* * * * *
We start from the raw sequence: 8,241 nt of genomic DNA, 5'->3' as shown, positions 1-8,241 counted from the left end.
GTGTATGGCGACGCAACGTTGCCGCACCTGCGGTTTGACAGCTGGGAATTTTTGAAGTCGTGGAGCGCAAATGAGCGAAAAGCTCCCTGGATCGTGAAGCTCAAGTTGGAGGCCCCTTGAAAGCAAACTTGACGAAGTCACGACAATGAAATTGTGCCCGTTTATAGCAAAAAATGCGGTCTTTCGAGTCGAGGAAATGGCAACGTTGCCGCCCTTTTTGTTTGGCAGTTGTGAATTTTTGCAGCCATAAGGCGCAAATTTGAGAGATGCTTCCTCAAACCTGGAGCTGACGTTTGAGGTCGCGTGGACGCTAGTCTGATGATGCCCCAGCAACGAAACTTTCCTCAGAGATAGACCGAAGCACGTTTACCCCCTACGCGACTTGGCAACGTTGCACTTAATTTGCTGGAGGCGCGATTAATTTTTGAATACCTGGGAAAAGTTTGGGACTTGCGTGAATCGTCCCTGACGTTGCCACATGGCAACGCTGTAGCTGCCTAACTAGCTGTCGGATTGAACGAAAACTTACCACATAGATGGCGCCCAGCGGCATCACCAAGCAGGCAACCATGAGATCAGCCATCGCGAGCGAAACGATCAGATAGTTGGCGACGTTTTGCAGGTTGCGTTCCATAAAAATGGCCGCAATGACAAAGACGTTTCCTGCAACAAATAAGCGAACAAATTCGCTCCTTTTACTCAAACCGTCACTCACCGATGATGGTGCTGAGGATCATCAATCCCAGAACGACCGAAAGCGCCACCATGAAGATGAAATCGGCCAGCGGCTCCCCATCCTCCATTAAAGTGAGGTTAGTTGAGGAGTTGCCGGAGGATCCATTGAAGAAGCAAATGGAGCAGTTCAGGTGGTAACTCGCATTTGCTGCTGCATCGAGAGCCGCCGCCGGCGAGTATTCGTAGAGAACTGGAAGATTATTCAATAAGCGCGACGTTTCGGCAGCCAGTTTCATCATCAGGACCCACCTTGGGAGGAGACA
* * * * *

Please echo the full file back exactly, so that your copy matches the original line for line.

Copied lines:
We start from the raw sequence: 8,241 nt of genomic DNA, 5'->3' as shown, positions 1-8,241 counted from the left end.
GTGTATGGCGACGCAACGTTGCCGCACCTGCGGTTTGACAGCTGGGAATTTTTGAAGTCGTGGAGCGCAAATGAGCGAAAAGCTCCCTGGATCGTGAAGCTCAAGTTGGAGGCCCCTTGAAAGCAAACTTGACGAAGTCACGACAATGAAATTGTGCCCGTTTATAGCAAAAAATGCGGTCTTTCGAGTCGAGGAAATGGCAACGTTGCCGCCCTTTTTGTTTGGCAGTTGTGAATTTTTGCAGCCATAAGGCGCAAATTTGAGAGATGCTTCCTCAAACCTGGAGCTGACGTTTGAGGTCGCGTGGACGCTAGTCTGATGATGCCCCAGCAACGAAACTTTCCTCAGAGATAGACCGAAGCACGTTTACCCCCTACGCGACTTGGCAACGTTGCACTTAATTTGCTGGAGGCGCGATTAATTTTTGAATACCTGGGAAAAGTTTGGGACTTGCGTGAATCGTCCCTGACGTTGCCACATGGCAACGCTGTAGCTGCCTAACTAGCTGTCGGATTGAACGAAAACTTACCACATAGATGGCGCCCAGCGGCATCACCAAGCAGGCAACCATGAGATCAGCCATCGCGAGCGAAACGATCAGATAGTTGGCGACGTTTTGCAGGTTGCGTTCCATAAAAATGGCCGCAATGACAAAGACGTTTCCTGCAACAAATAAGCGAACAAATTCGCTCCTTTTACTCAAACCGTCACTCACCGATGATGGTGCTGAGGATCATCAATCCCAGAACGACCGAAAGCGCCACCATGAAGATGAAATCGGCCAGCGGCTCCCCATCCTCCATTAAAGTGAGGTTAGTTGAGGAGTTGCCGGAGGATCCATTGAAGAAGCAAATGGAGCAGTTCAGGTGGTAACTCGCATTTGCTGCTGCATCGAGAGCCGCCGCCGGCGAGTATTCGTAGAGAACTGGAAGATTATTCAATAAGCGCGACGTTTCGGCAGCCAGTTTCATCATCAGGACCCACCTTGGGAGGAGACA